PostPosted: Mon Apr 14, 2008 4:43 pm 
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Personally, I think it'll be a long, drawn out process of reaching the bottom.

There's no one who'll be willing to do anything that might make it a short sharp shock type scenario.


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 Post subject:
PostPosted: Mon Apr 14, 2008 4:57 pm 
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I'm not so sure POC, I wouldn't underestimate the power of the Irish mammy and sentiment. Without the credit crisis we may have seen a Japanese style but I'm a bit more inclined to believe 2010 could see the bulk of the carnage in plain view. As I type I can hear the news mentioning another 2 companies closing. I feel for anyone losing their job but I can't say I'm surprised.
I was a bit annoyed to read the suppliment in the Irish Times today covering Jingle mail mentioning the stand off between buyers and sellers. I think they over estimate the amount of people who qualify for sufficient mortgages to prop this up.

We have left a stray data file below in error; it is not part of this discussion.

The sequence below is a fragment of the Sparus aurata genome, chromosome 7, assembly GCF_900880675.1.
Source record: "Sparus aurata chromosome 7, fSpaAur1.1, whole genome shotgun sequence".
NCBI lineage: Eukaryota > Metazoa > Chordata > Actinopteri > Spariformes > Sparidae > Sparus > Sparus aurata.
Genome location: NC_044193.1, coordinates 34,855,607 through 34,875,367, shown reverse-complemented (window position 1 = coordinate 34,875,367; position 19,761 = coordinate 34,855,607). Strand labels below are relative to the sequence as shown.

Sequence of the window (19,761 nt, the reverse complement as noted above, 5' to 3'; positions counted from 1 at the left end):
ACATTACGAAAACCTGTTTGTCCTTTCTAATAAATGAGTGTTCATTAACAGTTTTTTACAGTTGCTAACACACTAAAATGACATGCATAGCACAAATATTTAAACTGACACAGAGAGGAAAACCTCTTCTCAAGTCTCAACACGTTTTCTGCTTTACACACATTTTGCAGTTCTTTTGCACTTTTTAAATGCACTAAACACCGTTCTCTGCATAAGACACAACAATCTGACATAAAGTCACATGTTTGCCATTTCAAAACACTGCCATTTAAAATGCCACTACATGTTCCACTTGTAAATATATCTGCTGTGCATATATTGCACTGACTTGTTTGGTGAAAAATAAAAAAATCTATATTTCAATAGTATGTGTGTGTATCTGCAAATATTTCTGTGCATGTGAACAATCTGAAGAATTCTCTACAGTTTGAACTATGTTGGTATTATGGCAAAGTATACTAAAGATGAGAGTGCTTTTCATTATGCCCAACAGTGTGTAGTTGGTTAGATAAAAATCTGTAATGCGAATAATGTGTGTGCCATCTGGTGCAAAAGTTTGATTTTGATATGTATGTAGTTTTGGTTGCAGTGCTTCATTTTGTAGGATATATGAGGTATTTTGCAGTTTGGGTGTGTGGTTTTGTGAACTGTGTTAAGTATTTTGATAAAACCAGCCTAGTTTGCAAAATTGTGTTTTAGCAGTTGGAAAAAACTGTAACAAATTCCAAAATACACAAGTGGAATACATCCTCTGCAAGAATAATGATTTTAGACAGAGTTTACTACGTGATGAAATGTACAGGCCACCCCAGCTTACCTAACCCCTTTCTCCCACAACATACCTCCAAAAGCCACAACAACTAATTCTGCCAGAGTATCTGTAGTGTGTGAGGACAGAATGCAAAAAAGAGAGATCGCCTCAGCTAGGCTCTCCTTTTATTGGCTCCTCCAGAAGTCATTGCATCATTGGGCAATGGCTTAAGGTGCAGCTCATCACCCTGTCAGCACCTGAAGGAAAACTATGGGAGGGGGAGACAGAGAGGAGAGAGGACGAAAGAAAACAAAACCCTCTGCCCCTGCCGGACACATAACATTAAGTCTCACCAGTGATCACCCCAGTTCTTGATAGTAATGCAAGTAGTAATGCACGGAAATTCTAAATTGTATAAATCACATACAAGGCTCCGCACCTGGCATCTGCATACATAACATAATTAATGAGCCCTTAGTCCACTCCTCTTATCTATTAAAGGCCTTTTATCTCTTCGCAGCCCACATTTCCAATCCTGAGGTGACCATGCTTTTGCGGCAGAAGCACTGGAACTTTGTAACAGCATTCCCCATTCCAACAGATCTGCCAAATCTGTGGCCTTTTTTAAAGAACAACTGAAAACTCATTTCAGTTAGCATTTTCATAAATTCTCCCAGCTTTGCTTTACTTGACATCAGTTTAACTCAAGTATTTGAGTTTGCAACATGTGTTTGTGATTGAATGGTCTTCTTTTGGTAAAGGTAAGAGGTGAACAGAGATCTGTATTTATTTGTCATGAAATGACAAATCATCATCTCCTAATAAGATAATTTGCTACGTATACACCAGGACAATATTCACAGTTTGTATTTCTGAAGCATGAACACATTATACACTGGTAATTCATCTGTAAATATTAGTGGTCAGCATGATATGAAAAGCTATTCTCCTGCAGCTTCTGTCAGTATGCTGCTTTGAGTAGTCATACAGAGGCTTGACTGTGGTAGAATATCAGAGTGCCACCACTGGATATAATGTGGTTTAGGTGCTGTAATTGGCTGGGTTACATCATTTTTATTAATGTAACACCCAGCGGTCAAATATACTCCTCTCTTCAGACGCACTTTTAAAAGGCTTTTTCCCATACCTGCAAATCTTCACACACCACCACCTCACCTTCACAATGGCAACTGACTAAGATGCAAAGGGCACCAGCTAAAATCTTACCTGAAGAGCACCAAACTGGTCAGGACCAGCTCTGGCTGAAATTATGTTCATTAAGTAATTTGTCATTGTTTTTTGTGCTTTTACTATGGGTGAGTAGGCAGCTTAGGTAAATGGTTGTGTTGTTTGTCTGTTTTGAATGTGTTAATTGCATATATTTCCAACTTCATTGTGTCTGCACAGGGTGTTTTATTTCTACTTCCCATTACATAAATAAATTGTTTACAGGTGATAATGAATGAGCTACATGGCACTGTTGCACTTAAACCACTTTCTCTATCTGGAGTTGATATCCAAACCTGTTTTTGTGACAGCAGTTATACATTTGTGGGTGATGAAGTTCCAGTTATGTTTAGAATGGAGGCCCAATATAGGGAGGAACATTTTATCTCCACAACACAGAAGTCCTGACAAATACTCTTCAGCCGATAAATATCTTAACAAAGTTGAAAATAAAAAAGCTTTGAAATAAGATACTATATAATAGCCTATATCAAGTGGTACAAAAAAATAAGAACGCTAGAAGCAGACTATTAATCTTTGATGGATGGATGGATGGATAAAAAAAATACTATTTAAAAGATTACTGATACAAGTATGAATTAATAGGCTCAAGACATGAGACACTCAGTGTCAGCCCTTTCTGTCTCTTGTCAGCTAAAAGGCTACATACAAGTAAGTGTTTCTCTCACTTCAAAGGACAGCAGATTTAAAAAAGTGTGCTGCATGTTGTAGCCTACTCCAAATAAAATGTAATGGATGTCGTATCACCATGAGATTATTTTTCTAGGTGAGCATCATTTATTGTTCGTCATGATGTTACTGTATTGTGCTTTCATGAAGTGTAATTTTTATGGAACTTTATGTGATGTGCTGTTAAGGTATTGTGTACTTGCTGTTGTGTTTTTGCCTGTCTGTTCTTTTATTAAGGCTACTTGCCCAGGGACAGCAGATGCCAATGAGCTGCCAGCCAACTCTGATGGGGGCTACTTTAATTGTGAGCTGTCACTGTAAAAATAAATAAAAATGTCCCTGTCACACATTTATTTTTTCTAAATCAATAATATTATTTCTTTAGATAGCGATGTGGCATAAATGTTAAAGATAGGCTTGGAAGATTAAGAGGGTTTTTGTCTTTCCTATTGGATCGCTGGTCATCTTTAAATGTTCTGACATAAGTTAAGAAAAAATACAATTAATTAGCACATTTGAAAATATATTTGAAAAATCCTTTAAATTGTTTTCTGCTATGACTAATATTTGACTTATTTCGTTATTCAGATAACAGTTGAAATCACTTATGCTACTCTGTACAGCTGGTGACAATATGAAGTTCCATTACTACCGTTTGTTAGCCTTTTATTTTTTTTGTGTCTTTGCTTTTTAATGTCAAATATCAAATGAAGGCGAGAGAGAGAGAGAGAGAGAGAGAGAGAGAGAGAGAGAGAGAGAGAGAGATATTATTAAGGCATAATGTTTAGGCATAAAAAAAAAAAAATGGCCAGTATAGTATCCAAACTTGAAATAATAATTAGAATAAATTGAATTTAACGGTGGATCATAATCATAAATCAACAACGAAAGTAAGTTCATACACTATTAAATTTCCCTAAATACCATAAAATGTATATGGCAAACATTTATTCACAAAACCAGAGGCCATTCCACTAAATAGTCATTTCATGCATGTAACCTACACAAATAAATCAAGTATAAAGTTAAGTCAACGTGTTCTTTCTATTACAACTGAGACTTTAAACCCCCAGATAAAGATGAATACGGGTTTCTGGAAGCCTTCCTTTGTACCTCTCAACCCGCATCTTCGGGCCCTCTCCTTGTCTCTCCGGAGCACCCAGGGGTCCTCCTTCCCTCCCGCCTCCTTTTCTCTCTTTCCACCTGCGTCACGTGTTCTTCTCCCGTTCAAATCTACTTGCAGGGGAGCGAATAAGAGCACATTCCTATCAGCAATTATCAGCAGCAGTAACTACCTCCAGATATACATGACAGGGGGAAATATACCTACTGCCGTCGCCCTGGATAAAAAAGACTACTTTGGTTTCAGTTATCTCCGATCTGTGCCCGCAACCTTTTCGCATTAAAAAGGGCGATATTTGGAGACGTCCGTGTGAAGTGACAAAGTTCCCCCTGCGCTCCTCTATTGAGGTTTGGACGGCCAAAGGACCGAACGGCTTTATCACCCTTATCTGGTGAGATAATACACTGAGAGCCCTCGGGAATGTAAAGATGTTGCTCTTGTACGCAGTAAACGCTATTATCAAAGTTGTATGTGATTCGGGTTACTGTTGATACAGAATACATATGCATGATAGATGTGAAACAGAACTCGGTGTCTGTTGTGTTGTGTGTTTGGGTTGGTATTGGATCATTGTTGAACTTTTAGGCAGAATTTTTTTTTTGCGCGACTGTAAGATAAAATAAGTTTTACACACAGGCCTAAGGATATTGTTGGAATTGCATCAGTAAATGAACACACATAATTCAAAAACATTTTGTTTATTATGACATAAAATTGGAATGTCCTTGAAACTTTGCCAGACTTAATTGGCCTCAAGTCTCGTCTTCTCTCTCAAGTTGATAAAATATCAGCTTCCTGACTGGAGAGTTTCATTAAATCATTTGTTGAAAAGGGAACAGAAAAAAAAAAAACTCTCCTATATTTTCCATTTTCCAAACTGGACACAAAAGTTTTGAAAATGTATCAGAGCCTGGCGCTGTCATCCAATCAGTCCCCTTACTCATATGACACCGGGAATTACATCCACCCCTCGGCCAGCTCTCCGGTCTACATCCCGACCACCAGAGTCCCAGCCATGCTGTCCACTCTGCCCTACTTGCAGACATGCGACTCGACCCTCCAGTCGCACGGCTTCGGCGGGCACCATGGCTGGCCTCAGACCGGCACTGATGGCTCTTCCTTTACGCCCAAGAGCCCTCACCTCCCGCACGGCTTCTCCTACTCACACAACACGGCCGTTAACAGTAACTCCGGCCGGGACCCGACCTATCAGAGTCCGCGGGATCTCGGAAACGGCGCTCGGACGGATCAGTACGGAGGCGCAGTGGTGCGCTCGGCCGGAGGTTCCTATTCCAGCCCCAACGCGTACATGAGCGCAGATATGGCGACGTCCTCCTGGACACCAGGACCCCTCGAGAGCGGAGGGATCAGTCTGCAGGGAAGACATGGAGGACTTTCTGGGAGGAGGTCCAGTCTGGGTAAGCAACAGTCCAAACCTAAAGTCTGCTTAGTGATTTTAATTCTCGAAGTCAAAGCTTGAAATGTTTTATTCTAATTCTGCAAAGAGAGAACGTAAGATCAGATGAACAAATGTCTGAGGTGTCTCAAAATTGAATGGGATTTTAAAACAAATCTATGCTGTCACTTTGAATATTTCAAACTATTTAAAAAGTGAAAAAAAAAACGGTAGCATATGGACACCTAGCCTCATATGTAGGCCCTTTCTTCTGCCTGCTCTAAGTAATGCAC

At this stage Dan and Austin remind me of the two lads in "Weekend at Bernie's"


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 Post subject:
PostPosted: Mon Apr 14, 2008 5:02 pm 
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Poc wrote:
There's no one who'll be willing to do anything that might make it a short sharp shock type scenario.


I also disagree POC. I wish I could point you straight to it but there was a very interesting discussion a few months back where it was explained that some of the traditional VIs (mortgage-brokers and EAs) are set to start cheer-leading The Correction. MortgageBroker has explained elsewhere in this forum and on his own blog http://www.mortgagebrokers.ie/blog/index.php/2008/04/13/we-actually-need-a-crash/ why a crash is good thing for all of us (in the long term). Because the faster it corrects the faster houses will start moving again. And the faster houses start moving again the faster MortgageBroker can start earning a living again. A long slow deflation will bleed mortgage brokers and EAs white as they watch over-priced property sitting there and not selling and not generating any commission for them. So it'll suit them for the price to correct quickly so that houses start moving again. In fact the IFG made a statement last week that sounds like a premeditated attempt to push the market off a cliff: http://www.thepropertypin.com/viewtopic.php?t=8897


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 Post subject:
PostPosted: Mon Apr 14, 2008 5:04 pm 
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FB2 wrote:
At this stage Dan and Austin remind me of the two lads in "Weekend at Bernie's"


Or Homer Simpson's line about his airborne pig: "Its still good! Its still good!"